One of the rarely mentioned characteristics of the I-153 was its poor performance in a spin. While the Polikarpov I-16 had gained notoriety for entering spins, pilots found it easy to recover from a spin. In contrast, while the I-153 was difficult to spin, once it lost control, recovery was difficult to the point where intentional spinning was forbidden for some time. A spin recovery procedure was eventually developed but, while effective, it required flawless timing and execution.
By the end of production in 1941, a total of 3,437 I-153s were built.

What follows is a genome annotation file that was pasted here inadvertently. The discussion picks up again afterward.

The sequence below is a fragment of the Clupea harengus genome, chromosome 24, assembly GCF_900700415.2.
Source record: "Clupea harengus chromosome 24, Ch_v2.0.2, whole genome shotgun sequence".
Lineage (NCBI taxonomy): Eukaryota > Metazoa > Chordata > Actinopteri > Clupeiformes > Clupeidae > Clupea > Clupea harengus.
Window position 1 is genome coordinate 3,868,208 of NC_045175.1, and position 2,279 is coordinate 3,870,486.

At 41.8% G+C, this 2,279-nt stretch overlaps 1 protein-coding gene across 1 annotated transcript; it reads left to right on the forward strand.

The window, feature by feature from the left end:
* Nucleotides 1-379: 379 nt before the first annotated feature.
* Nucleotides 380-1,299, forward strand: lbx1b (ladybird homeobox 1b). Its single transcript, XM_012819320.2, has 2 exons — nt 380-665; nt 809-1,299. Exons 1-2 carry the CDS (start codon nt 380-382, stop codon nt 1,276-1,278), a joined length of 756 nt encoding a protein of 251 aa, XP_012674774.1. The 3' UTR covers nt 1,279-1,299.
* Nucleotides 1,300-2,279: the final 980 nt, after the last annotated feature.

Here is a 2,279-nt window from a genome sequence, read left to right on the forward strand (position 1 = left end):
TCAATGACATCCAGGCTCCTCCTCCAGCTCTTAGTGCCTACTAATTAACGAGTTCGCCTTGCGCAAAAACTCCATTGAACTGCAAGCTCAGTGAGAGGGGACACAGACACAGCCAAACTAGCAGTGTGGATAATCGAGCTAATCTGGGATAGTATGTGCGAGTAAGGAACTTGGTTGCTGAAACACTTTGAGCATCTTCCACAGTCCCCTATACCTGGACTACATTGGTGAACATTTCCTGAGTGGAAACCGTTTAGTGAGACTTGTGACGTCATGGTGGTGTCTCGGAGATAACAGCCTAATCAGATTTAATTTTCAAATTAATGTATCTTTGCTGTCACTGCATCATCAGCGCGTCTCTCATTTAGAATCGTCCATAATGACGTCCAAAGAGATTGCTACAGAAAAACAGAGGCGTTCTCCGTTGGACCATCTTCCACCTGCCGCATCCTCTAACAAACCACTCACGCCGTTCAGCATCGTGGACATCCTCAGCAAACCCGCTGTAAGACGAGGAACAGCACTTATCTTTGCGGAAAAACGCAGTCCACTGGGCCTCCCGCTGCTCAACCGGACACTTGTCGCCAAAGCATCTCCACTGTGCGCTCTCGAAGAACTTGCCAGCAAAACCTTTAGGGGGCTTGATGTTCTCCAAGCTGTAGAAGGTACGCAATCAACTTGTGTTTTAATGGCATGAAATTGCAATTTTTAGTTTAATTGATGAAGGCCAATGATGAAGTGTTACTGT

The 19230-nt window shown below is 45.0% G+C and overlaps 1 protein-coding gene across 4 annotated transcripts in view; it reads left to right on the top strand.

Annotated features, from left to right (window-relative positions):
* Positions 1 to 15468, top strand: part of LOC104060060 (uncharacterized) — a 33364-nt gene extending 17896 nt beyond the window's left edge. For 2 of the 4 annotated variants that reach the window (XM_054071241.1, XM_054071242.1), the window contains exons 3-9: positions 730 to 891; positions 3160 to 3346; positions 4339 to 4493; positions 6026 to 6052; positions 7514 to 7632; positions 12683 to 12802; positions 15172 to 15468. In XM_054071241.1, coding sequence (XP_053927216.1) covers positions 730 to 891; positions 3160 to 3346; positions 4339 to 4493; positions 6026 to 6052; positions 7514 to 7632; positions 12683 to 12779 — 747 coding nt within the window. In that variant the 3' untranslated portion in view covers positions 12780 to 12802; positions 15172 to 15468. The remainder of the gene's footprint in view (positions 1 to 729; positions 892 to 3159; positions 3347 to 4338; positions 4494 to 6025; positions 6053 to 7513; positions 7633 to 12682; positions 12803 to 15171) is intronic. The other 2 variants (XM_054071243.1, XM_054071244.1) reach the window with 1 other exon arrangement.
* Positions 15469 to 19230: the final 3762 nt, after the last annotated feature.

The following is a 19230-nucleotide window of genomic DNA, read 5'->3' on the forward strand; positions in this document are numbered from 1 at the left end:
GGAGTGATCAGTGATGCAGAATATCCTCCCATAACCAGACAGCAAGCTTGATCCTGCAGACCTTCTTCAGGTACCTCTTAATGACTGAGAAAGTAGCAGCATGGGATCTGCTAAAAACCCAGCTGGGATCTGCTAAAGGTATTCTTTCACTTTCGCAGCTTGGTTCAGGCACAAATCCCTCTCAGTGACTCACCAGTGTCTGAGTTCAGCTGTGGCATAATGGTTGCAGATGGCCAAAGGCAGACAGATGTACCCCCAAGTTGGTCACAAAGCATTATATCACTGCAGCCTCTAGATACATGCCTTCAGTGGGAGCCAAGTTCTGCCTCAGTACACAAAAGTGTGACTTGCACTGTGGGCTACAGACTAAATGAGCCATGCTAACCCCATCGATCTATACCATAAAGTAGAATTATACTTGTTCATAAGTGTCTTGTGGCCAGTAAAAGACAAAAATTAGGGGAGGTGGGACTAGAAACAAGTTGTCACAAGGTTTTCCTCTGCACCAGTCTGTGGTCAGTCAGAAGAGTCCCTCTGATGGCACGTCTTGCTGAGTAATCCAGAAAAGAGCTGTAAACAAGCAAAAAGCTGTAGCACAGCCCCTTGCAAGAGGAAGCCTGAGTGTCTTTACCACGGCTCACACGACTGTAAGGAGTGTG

The I-153 first saw combat in 1939 during the Soviet-Japanese Battle of Khalkin Gol in Mongolia. The Japanese Army Air Forces' Type 97 Fighter (Nakajima Ki-27) Nate proved a formidable opponent for the I-15bis and I-16, but was more evenly matched with the I-153, which retained agility inherent to biplanes while featuring improved performance. While the overall I-153 performance was satisfactory, some significant problems were revealed. Most troublesome was the absence of a firewall between the fuel tank mounted in front of the cockpit and the pilot. Combined with strong draft coming in through the wheel wells, fuel tank fires invariably resulted in rapid engulfment of the cockpit and severe burns to the pilot. In addition, the M-62 engine suffered from a service life of only 60–80 hours due to failures of the two-speed supercharger.